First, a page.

Re: DBX 118 PSU
« Reply #8 on: April 16, 2019, 08:08:57 AM »
With a full-wave rectifier the DC voltage out is approx 1.4 x AC voltage so 20 VAC would give about 28 VDC. The dbx circuit has a half-wave rectifier so the DC voltage will be less than 28

You're wanting 24 VDC (±12) so you might need a bit more than 20 VAC from the transformer

I don't believe the output voltage is critical so you could use a 24 VAC transformer or a 12-0-12 and use the secondaries in series

You should be able to buy a 110 / 12-0-12 transformer pretty much anywhere

Nick Froome


Hi Nick,

Thanks for your previous note on this...still no luck finding out the issue with my DBX. I have put it away and now cam back to it again...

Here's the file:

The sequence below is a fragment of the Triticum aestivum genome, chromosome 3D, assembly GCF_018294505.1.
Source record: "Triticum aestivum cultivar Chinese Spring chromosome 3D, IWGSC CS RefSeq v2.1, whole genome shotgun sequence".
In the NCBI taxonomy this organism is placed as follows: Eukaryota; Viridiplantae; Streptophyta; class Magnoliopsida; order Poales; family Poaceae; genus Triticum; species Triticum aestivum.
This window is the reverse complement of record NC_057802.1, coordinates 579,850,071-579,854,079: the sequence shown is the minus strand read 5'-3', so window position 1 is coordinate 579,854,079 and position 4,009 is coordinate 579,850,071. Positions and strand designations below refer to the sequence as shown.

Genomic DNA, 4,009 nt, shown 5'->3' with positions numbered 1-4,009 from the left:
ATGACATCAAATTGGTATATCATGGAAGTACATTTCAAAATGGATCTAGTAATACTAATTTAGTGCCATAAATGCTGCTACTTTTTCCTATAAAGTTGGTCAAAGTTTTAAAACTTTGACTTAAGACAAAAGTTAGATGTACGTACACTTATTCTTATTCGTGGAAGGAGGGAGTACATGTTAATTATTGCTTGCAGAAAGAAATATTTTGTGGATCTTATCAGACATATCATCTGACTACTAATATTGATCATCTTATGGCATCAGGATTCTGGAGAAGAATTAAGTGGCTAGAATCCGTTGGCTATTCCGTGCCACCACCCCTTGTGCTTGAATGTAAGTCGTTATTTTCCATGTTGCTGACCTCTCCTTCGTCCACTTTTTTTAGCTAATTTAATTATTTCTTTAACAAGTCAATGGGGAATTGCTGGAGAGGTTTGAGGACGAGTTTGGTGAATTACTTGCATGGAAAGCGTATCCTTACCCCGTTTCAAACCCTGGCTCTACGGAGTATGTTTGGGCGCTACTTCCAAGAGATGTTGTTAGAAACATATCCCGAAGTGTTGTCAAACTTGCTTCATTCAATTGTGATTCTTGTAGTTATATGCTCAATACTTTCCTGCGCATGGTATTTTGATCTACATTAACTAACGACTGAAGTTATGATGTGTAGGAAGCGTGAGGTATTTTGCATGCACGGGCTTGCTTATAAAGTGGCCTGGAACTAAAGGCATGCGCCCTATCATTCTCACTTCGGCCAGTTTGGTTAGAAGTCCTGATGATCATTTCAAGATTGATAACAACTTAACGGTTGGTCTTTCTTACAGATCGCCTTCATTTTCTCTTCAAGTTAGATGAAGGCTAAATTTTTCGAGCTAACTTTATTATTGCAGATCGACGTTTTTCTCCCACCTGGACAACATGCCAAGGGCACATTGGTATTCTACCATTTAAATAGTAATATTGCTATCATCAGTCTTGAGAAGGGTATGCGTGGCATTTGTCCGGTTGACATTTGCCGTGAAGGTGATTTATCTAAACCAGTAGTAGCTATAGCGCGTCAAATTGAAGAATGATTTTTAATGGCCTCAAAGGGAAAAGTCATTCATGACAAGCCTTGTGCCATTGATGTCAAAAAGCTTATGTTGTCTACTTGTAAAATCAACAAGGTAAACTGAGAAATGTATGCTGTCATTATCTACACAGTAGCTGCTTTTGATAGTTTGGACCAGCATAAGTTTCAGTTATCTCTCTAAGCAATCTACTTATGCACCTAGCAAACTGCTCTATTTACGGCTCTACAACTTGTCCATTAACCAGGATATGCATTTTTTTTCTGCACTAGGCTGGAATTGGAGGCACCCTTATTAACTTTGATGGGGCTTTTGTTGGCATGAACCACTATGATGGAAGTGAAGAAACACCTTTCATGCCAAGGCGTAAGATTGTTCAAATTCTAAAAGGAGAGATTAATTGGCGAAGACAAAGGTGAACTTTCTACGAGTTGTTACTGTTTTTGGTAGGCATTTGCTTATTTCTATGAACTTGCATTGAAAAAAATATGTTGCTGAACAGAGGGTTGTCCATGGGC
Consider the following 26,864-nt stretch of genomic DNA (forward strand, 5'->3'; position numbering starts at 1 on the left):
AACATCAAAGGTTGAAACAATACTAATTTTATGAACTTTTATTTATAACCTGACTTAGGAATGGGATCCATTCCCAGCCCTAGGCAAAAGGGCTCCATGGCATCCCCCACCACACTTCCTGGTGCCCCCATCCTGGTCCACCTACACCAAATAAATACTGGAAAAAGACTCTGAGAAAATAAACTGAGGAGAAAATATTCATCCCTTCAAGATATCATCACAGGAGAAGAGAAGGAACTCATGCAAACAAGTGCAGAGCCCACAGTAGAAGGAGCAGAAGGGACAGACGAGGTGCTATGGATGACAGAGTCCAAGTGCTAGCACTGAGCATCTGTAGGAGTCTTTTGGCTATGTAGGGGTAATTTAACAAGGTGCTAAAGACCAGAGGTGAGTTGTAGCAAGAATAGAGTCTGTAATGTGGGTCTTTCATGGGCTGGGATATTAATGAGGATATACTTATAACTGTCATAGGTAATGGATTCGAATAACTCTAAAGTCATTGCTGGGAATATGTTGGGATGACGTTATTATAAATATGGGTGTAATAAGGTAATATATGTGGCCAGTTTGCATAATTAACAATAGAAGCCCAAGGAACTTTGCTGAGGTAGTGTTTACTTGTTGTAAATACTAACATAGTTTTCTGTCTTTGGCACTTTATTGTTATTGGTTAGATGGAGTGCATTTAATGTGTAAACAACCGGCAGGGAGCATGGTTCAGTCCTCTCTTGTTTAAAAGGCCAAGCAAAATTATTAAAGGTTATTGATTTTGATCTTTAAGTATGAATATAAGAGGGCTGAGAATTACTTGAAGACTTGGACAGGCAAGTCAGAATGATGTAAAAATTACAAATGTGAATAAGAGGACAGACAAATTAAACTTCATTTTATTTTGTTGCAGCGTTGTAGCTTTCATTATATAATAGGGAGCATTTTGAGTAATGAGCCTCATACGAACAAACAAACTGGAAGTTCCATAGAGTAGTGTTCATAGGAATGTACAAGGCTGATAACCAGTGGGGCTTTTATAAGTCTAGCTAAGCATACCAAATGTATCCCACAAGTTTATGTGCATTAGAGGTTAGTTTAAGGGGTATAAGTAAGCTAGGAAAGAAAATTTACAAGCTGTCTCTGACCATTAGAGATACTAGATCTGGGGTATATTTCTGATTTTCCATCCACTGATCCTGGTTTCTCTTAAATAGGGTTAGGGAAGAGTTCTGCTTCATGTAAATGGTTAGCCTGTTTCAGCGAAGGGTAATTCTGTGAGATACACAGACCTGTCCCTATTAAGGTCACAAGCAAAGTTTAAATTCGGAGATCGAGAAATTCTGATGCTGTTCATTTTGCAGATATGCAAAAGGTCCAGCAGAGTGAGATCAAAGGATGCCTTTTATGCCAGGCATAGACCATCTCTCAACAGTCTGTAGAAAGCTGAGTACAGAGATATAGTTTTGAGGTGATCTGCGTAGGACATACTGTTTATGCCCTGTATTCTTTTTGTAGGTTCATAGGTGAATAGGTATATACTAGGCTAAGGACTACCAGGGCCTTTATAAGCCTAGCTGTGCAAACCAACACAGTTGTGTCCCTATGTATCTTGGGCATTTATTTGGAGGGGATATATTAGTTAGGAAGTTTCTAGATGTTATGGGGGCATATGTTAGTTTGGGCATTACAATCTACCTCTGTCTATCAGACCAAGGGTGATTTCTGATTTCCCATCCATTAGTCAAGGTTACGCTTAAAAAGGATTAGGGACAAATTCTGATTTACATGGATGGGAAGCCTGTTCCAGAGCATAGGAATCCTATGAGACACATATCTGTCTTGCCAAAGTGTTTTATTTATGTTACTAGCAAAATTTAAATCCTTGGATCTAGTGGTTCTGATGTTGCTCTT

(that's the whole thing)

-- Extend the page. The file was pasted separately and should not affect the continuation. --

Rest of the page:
would you help me please confirming whether this PSU would be a suitable replacement?

https://hu.mouser.com/datasheet/2/410/media-1067685.pdf

I think it would be....but nit sure this PSU has 12x2 V? its 24VAC so I assume the two lead on the secondary is 2x 12V?

I had some funny measurements on my current PSU still in place in the DBX...its 32,8  on one lead to ground and 22,4 on the other lead to ground..

I am also suspecting that maybe the power regulator gone also bad...

thanks for your advise!

scott2000

Re: DBX 118 PSU
« Reply #9 on: April 16, 2019, 10:09:46 AM »
Pretty sure you need to be looking for an 18vac ish transformer.....

That seems to be what is the general stuff I've seen around when reading on this.....Would make sense and give you 20vac unloaded......

But pvision may know more about these and the 24vac might be fine......the one you posted is only 12vac......